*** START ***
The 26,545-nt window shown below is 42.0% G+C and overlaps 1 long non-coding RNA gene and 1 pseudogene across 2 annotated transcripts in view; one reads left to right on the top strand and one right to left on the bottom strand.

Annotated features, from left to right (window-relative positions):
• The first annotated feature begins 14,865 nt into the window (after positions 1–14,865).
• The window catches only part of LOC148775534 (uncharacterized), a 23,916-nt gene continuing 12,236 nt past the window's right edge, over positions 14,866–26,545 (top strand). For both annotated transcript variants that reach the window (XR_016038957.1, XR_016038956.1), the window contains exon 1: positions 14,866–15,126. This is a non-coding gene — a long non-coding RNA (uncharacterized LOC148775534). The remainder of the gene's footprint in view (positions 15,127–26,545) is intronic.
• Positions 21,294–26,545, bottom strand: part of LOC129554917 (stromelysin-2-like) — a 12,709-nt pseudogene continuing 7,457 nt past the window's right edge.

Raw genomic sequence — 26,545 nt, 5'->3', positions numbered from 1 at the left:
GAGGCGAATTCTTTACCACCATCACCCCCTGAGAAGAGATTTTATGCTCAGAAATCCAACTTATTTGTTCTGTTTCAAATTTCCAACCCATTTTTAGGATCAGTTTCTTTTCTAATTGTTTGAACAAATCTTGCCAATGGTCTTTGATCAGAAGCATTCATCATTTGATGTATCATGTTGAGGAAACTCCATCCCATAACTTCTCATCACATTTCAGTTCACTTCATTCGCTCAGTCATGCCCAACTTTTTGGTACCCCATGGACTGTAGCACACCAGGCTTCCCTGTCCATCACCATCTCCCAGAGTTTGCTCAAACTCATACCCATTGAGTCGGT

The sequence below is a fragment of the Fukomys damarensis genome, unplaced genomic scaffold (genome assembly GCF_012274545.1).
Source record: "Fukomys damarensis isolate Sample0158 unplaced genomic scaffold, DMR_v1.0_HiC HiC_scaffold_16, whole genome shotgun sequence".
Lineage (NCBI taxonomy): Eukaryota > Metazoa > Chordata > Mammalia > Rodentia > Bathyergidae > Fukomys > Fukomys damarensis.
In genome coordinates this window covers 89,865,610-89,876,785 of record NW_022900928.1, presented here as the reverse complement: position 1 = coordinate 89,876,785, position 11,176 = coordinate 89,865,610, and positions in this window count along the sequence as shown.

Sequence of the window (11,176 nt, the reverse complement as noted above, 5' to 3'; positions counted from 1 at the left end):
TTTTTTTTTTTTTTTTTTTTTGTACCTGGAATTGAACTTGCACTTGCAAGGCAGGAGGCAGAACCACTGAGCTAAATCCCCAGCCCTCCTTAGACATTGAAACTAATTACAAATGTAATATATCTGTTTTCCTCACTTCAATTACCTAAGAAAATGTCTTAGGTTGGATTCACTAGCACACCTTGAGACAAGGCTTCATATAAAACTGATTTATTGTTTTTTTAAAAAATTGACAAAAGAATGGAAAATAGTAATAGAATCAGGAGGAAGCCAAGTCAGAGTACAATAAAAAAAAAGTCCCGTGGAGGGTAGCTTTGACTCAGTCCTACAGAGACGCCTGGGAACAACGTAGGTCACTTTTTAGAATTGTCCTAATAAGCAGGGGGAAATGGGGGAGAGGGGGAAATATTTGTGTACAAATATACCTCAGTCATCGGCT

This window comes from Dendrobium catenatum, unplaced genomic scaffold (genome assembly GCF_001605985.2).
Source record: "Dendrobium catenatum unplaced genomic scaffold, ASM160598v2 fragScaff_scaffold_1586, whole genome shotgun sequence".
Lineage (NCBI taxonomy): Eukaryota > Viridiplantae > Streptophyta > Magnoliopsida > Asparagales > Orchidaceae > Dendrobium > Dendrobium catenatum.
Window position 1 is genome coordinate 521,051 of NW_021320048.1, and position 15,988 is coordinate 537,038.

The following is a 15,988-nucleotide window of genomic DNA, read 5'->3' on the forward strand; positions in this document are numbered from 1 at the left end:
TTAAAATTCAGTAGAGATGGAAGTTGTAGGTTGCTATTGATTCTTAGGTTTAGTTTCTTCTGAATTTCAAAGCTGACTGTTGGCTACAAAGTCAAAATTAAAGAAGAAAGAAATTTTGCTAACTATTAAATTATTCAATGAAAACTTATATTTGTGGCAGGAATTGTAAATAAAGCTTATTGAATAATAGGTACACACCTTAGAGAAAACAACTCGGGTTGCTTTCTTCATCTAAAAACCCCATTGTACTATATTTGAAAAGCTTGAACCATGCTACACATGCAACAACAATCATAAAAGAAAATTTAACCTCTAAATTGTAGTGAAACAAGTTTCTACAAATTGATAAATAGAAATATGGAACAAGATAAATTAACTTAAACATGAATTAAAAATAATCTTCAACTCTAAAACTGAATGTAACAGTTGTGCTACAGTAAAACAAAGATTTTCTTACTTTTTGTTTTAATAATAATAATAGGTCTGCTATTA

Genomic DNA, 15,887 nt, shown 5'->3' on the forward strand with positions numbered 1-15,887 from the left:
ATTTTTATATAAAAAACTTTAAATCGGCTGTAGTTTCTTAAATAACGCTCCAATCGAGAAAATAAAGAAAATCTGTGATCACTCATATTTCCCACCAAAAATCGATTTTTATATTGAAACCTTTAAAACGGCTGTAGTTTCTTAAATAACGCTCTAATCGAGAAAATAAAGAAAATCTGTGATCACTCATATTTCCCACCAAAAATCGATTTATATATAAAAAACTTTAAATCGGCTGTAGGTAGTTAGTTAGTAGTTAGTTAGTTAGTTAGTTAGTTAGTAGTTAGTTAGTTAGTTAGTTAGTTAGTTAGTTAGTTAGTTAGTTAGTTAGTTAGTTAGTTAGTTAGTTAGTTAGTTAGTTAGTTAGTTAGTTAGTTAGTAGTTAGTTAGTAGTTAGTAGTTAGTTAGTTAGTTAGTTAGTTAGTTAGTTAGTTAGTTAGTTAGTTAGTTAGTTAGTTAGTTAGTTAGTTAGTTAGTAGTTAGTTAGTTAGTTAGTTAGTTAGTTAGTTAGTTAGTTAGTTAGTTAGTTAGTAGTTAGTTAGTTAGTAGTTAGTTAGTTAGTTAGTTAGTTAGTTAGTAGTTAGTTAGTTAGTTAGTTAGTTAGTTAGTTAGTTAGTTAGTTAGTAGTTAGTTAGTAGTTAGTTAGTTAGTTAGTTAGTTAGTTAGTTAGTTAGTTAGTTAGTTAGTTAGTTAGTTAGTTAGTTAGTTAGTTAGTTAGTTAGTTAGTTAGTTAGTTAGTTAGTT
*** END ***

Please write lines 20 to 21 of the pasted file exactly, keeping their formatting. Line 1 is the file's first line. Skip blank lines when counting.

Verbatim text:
Genomic DNA, 15,887 nt, shown 5'->3' on the forward strand with positions numbered 1-15,887 from the left:
ATTTTTATATAAAAAACTTTAAATCGGCTGTAGTTTCTTAAATAACGCTCCAATCGAGAAAATAAAGAAAATCTGTGATCACTCATATTTCCCACCAAAAATCGATTTTTATATTGAAACCTTTAAAACGGCTGTAGTTTCTTAAATAACGCTCTAATCGAGAAAATAAAGAAAATCTGTGATCACTCATATTTCCCACCAAAAATCGATTTATATATAAAAAACTTTAAATCGGCTGTAGGTAGTTAGTTAGTAGTTAGTTAGTTAGTTAGTTAGTTAGTAGTTAGTTAGTTAGTTAGTTAGTTAGTTAGTTAGTTAGTTAGTTAGTTAGTTAGTTAGTTAGTTAGTTAGTTAGTTAGTTAGTTAGTTAGTTAGTTAGTAGTTAGTTAGTAGTTAGTAGTTAGTTAGTTAGTTAGTTAGTTAGTTAGTTAGTTAGTTAGTTAGTTAGTTAGTTAGTTAGTTAGTTAGTTAGTTAGTAGTTAGTTAGTTAGTTAGTTAGTTAGTTAGTTAGTTAGTTAGTTAGTTAGTTAGTAGTTAGTTAGTTAGTAGTTAGTTAGTTAGTTAGTTAGTTAGTTAGTAGTTAGTTAGTTAGTTAGTTAGTTAGTTAGTTAGTTAGTTAGTTAGTAGTTAGTTAGTAGTTAGTTAGTTAGTTAGTTAGTTAGTTAGTTAGTTAGTTAGTTAGTTAGTTAGTTAGTTAGTTAGTTAGTTAGTTAGTTAGTTAGTTAGTTAGTTAGTTAGTTAGTT